4 tips for building a relationship with the municipality and advisors as a football club

How can you, as a football club or board member, ensure that sport and exercise are (and remain) on the political agenda? – Photo: KNVB Media

Municipal elections are behind us. Now the formation process begins and the results are of great importance to Dutch society as well as to sport and exercise. Municipalities are the most important level of public administration in the Netherlands when it comes to sports finance. But how do you, as a football club or board member, ensure that sport and exercise are (and remain) on the political agenda? And how to build a good relationship with the municipality and advisors? We share some tips that answer these questions.

It is now clear to many that municipalities are very important partners in sport. Previously, experienced drivers participated in SV Marken and CVV De Jodan Boys All their experiences in the field of cooperation with the municipality. Amateur football manager Jan Dirk van der Ze started a conversation With nominated council members about the opportunities they see for amateur sports at the local and regional level. In addition, the KNVB Youth Council also met to exchange ideas with nominated council members about the future of local football

While the focus in recent months has been on putting sport on the political agenda, it will be especially important in the coming years to build a relationship with councilors, councilors and civil servants. But how do you do that?

Tip 1: Congratulate the new advisors and invite them for a business visit

Regardless of the outcome of the elections in your municipality, it is wise to congratulate the new councilors on the results. This not only shows your participation, but it is also an opportunity to invite board members for a working visit. After the elections, several stages pass before an agreement is reached. It is helpful to keep this in mind when sending your congratulations. NOC * NSF has an example of a congratulatory letter which can be used by clubs.

A working visit for council members can consist of watching a game together, after a training session or taking a tour of the union, for example during the weekend when there is a lot of fanfare in the club. By approaching new board members shortly after the election results and getting to know them personally, you build a good relationship with them. They will help define policy over the next four years, so good communication is indispensable.

Second tip: Approach the right civil servant with a concrete idea

Civil servants have a lot of specific knowledge in certain areas – for example sports – and write municipal policy. Therefore, we recommend that you also contact the official with the sports file within your municipality. They benefit from good and interesting ideas. As a council, you can thus briefly share one or more ideas you have as union with the civil servant. Does your association have a document describing who the club is, what is the role of the association, what is the added value in the local community and how can your club enhance this value? Then share it with the administrator. This immediately clarifies what you stand for as an association (and a council).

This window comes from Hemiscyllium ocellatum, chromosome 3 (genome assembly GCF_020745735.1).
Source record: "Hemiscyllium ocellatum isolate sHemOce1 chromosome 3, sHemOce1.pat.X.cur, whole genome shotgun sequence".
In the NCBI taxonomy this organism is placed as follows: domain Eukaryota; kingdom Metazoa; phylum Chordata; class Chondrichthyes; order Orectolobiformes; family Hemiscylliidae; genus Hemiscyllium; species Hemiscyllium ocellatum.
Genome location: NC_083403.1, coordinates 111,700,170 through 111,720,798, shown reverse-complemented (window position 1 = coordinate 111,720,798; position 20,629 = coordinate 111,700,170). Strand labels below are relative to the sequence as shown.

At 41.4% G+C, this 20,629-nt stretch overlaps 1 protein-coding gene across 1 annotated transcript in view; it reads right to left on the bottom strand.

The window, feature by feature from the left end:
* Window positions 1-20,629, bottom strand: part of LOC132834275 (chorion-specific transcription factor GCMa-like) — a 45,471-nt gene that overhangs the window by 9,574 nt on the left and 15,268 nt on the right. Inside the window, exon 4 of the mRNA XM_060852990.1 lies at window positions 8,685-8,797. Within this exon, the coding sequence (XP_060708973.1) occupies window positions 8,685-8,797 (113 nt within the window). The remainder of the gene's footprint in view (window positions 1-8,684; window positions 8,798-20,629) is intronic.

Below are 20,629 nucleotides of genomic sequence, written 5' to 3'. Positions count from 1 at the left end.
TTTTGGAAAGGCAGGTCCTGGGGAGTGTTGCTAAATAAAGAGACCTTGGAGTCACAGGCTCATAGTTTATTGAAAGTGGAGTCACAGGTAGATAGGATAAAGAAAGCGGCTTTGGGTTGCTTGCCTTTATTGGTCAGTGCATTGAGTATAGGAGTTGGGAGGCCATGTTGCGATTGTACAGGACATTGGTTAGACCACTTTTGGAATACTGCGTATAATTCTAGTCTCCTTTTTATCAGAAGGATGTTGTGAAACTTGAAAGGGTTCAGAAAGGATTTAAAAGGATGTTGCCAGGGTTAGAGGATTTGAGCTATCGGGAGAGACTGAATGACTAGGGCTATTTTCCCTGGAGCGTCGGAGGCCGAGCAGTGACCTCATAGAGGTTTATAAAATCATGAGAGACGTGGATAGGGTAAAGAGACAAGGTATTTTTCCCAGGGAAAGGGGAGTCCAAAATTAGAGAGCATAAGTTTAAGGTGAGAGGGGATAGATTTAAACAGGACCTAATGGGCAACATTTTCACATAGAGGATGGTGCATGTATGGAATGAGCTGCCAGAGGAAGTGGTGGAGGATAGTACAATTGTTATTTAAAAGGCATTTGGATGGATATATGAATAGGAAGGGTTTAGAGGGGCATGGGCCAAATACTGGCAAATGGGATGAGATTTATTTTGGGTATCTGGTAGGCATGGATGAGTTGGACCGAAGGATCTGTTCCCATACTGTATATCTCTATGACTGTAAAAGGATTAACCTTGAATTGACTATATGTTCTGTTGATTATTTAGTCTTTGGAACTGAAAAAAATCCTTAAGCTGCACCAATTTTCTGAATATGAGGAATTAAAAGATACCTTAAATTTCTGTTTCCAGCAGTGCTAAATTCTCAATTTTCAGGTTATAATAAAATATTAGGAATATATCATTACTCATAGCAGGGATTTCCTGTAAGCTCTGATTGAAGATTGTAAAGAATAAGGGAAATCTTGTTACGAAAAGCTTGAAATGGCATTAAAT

Tip 3: Join forces

Together you are strong, as the saying goes. This also applies to your football club. It is always helpful to speak to the municipality on behalf of the largest (and diverse) group as possible. There are several ways to join forces. For example by working with several football clubs (if any), or by involving other sports federations in the lobby. But it can also be interesting to find your partners outside of sports. Consider a joint letter to college on behalf of the Senior Citizens’ Organization and the FA requesting more exercise. Or a joint working visit in which you present the cooperation between your association and the primary school in the village. By working together, you can generally get more done.

Tip 4: Keep investing in the relationship with the municipality

Once the council is formed and the local council members are appointed, the job as a manager does not end. These people will determine policy in the municipality for the next four years, so keep investing in the relationship. For example, ask yourself: Who is a local sports council member? Any other Alderman important to us? Connect these people with your prayers and with sports. You can do this by informing them periodically of things that are happening, or by including them in the events you organize. Stay connected and keep the connection warm. Because through media, regulation and communication, there is an increased chance that sport will remain (high) on the political agenda.

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